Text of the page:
If it is time to sell your business or a significant portion of it, you must consider a variety of legal consequences– as well as many other factors that could also complicate your liabilities in the eyes of the law. Heritage Law’s guide below will help introduce the aspects of this major decision, but you…Read More Here!
Starting a new business can be overwhelming, but there are easy steps to follow to make sure you are doing everything according to the law. Don’t worry, the experts at Heritage Law are here to help! Read on for more. STEP #1: Choose A Type Of Business There are three main types of businesses that…Read More Here!
Corporate and commercial law might be closely related, but they are indeed two separate areas of law. Because their practice areas commonly overlap, it can be difficult to distinguish one from the other. Read on to learn about a few of the differences between commercial and corporate law to make sure you are talking to…Read More Here!
Just like all other interpersonal relationships, business relationships may come to a natural end. This does not have to be a difficult process, although it may seem overwhelming at times– especially if only one party is seeking independence. Dependant on your situation, dissolving a partnership may even help your company grow financially. Has your business arrived…Read More Here!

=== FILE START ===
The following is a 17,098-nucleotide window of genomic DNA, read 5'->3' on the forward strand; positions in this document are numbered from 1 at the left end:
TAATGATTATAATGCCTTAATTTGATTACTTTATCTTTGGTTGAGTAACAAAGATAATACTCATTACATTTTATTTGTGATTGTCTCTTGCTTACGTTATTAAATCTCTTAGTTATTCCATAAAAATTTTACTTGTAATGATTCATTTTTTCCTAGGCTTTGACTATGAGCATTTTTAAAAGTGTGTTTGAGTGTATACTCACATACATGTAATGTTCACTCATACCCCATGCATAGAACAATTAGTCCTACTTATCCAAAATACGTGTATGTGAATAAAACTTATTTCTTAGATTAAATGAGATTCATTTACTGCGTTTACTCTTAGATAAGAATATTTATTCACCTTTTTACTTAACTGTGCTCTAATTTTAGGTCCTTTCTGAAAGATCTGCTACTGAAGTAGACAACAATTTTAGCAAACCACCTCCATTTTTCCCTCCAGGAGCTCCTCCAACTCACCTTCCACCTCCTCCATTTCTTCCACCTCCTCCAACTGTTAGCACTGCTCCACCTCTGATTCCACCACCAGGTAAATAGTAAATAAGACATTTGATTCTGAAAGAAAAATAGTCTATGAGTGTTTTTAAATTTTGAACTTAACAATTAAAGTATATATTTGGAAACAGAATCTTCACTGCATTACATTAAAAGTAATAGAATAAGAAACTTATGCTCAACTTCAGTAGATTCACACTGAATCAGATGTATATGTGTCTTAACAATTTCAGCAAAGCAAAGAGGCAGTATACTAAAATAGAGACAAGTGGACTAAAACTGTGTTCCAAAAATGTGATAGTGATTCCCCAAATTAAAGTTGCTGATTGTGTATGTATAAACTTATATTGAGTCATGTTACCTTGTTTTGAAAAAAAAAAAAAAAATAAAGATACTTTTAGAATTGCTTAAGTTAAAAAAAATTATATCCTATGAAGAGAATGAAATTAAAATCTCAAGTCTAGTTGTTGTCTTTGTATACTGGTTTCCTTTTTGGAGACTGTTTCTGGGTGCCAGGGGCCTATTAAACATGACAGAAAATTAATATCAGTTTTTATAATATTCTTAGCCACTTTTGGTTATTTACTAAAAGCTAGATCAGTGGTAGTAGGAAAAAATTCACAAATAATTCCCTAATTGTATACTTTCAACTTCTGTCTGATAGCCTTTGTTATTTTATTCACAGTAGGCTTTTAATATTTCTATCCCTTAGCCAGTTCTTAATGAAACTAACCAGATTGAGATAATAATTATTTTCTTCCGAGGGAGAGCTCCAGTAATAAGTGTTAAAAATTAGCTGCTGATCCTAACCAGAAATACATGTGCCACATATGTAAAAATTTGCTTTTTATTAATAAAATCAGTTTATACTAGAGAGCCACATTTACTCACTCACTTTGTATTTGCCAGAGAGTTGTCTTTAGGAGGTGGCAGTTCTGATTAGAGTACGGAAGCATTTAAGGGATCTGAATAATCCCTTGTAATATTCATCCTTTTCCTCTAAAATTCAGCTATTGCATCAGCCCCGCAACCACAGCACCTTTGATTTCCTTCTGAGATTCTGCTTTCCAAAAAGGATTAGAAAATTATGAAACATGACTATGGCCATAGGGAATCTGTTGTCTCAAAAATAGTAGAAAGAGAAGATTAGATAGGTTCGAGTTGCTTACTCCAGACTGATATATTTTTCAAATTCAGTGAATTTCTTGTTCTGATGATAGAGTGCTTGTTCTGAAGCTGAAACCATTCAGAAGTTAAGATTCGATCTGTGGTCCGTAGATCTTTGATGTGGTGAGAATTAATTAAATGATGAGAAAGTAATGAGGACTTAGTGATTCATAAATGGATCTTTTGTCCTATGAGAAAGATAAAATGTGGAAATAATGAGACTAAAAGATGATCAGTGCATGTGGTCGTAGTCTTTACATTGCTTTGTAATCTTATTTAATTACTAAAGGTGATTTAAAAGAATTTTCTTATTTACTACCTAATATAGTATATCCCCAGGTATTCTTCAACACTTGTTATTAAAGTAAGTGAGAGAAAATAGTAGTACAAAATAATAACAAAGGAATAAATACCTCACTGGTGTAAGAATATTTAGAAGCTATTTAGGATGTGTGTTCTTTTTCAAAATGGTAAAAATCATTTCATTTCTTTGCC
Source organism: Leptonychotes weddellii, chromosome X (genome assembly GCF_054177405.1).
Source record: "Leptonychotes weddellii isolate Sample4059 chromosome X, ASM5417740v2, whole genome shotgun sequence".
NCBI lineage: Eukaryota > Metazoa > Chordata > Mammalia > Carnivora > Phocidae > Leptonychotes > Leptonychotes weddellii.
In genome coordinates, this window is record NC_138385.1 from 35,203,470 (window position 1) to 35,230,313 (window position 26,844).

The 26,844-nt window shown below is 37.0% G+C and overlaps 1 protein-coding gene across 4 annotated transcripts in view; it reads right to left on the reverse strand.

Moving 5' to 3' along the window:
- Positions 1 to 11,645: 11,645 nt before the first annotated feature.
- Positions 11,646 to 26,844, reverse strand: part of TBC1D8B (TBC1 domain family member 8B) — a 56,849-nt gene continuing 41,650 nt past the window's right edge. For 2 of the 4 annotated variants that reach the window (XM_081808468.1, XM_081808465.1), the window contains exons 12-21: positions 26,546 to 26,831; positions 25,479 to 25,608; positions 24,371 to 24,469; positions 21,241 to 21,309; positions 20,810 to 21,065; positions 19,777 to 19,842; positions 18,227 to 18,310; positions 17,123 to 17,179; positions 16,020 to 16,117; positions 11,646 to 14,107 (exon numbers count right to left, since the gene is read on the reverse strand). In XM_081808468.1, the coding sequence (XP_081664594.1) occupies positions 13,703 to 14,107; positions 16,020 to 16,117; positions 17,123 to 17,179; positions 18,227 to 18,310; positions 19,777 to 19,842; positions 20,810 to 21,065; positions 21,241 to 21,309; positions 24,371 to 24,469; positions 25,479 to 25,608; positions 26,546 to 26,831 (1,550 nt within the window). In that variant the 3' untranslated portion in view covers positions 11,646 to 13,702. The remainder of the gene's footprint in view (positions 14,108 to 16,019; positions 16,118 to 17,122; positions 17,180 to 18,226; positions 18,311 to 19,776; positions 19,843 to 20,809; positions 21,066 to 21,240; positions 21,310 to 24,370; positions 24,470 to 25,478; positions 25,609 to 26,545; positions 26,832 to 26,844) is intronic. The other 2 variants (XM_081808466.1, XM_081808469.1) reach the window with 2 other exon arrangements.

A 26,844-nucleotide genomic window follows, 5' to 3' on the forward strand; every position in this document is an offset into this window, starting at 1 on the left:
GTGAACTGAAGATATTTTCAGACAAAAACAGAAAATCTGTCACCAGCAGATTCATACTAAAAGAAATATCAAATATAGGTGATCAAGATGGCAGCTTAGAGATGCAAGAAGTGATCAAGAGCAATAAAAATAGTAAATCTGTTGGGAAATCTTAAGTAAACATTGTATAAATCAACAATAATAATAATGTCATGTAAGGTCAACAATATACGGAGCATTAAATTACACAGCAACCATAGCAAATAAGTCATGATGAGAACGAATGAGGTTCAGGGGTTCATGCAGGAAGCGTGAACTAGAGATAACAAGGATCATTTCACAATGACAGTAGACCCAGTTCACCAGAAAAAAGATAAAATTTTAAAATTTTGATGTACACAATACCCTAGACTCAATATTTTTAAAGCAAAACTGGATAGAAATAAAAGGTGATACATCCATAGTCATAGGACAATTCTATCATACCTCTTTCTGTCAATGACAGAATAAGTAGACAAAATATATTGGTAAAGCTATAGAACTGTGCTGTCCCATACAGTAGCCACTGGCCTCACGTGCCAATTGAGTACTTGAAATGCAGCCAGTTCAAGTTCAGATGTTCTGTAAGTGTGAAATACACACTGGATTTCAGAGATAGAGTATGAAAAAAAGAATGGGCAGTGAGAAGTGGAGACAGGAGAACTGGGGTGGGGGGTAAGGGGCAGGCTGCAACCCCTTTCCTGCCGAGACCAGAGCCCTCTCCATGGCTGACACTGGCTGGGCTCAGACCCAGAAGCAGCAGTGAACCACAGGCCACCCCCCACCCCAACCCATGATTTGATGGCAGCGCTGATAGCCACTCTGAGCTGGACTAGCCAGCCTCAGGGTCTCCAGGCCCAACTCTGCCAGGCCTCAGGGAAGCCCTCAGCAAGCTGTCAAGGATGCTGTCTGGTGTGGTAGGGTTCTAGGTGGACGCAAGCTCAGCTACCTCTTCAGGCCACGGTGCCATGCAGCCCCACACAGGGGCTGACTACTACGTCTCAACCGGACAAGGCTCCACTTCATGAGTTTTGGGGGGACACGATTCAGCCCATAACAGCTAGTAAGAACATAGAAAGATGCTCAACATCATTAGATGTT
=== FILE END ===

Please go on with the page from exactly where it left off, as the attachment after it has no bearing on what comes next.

Buying or leasing a commercial property is a large investment that comes with many intricacies and complexities. While it is possible to purchase or lease a property on your own, you run the risk of missing important details that could have less than ideal consequences later on. Read on to learn how consulting a real…Read More Here!
Small businesses usually begin life as a sole proprietorship or a partnership– mainly for tax purposes, but also because your scope is often smaller when you first start out. As time goes on, successful businesses mature and grow to a point where the owners may need to consider incorporation. Keep reading for Heritage Law’s crash…Read More Here!
As a business owner or employer, you are obligated to fulfill certain requirements set out by the Canada Revenue Agency (CRA). Among these responsibilities are remitting payroll deductions, paying all relevant goods and services tax (GST) and running your finances in an ethical manner. Refusing to abide tax laws or abusing loopholes is known as…Read More Here!